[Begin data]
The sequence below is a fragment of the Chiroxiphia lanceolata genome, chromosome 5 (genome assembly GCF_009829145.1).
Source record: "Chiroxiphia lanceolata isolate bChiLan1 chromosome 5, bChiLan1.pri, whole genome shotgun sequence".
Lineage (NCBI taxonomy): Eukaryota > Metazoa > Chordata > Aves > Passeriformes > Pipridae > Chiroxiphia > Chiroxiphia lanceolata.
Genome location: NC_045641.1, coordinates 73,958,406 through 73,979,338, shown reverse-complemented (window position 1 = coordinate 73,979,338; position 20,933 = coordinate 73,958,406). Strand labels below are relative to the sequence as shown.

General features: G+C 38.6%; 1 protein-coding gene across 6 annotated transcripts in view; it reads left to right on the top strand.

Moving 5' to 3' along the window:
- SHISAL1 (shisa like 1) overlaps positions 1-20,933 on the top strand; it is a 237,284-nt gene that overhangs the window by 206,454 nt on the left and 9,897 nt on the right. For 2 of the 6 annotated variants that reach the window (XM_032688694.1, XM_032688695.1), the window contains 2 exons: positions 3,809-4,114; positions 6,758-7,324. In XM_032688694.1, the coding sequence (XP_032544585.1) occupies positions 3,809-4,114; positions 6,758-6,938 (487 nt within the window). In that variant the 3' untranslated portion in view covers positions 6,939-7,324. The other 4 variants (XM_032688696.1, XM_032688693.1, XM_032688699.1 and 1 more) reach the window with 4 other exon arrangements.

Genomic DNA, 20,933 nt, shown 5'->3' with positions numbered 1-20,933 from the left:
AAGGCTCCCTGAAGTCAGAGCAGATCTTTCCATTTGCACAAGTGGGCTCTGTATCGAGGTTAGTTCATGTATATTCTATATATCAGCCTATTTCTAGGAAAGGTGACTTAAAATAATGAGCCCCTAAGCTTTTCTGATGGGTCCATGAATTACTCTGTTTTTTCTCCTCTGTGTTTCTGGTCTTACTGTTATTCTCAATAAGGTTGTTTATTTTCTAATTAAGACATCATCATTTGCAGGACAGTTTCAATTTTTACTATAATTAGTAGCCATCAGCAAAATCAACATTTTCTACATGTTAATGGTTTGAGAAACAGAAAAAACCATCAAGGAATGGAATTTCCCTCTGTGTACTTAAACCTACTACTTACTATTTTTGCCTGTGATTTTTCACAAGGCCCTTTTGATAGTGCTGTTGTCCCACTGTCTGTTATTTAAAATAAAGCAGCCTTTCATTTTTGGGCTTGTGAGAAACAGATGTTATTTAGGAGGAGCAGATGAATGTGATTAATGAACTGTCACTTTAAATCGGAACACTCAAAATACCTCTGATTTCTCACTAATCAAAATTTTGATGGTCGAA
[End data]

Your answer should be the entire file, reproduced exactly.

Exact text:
The sequence below is a fragment of the Chiroxiphia lanceolata genome, chromosome 5 (genome assembly GCF_009829145.1).
Source record: "Chiroxiphia lanceolata isolate bChiLan1 chromosome 5, bChiLan1.pri, whole genome shotgun sequence".
Lineage (NCBI taxonomy): Eukaryota > Metazoa > Chordata > Aves > Passeriformes > Pipridae > Chiroxiphia > Chiroxiphia lanceolata.
Genome location: NC_045641.1, coordinates 73,958,406 through 73,979,338, shown reverse-complemented (window position 1 = coordinate 73,979,338; position 20,933 = coordinate 73,958,406). Strand labels below are relative to the sequence as shown.

General features: G+C 38.6%; 1 protein-coding gene across 6 annotated transcripts in view; it reads left to right on the top strand.

Moving 5' to 3' along the window:
- SHISAL1 (shisa like 1) overlaps positions 1-20,933 on the top strand; it is a 237,284-nt gene that overhangs the window by 206,454 nt on the left and 9,897 nt on the right. For 2 of the 6 annotated variants that reach the window (XM_032688694.1, XM_032688695.1), the window contains 2 exons: positions 3,809-4,114; positions 6,758-7,324. In XM_032688694.1, the coding sequence (XP_032544585.1) occupies positions 3,809-4,114; positions 6,758-6,938 (487 nt within the window). In that variant the 3' untranslated portion in view covers positions 6,939-7,324. The other 4 variants (XM_032688696.1, XM_032688693.1, XM_032688699.1 and 1 more) reach the window with 4 other exon arrangements.

Genomic DNA, 20,933 nt, shown 5'->3' with positions numbered 1-20,933 from the left:
AAGGCTCCCTGAAGTCAGAGCAGATCTTTCCATTTGCACAAGTGGGCTCTGTATCGAGGTTAGTTCATGTATATTCTATATATCAGCCTATTTCTAGGAAAGGTGACTTAAAATAATGAGCCCCTAAGCTTTTCTGATGGGTCCATGAATTACTCTGTTTTTTCTCCTCTGTGTTTCTGGTCTTACTGTTATTCTCAATAAGGTTGTTTATTTTCTAATTAAGACATCATCATTTGCAGGACAGTTTCAATTTTTACTATAATTAGTAGCCATCAGCAAAATCAACATTTTCTACATGTTAATGGTTTGAGAAACAGAAAAAACCATCAAGGAATGGAATTTCCCTCTGTGTACTTAAACCTACTACTTACTATTTTTGCCTGTGATTTTTCACAAGGCCCTTTTGATAGTGCTGTTGTCCCACTGTCTGTTATTTAAAATAAAGCAGCCTTTCATTTTTGGGCTTGTGAGAAACAGATGTTATTTAGGAGGAGCAGATGAATGTGATTAATGAACTGTCACTTTAAATCGGAACACTCAAAATACCTCTGATTTCTCACTAATCAAAATTTTGATGGTCGAA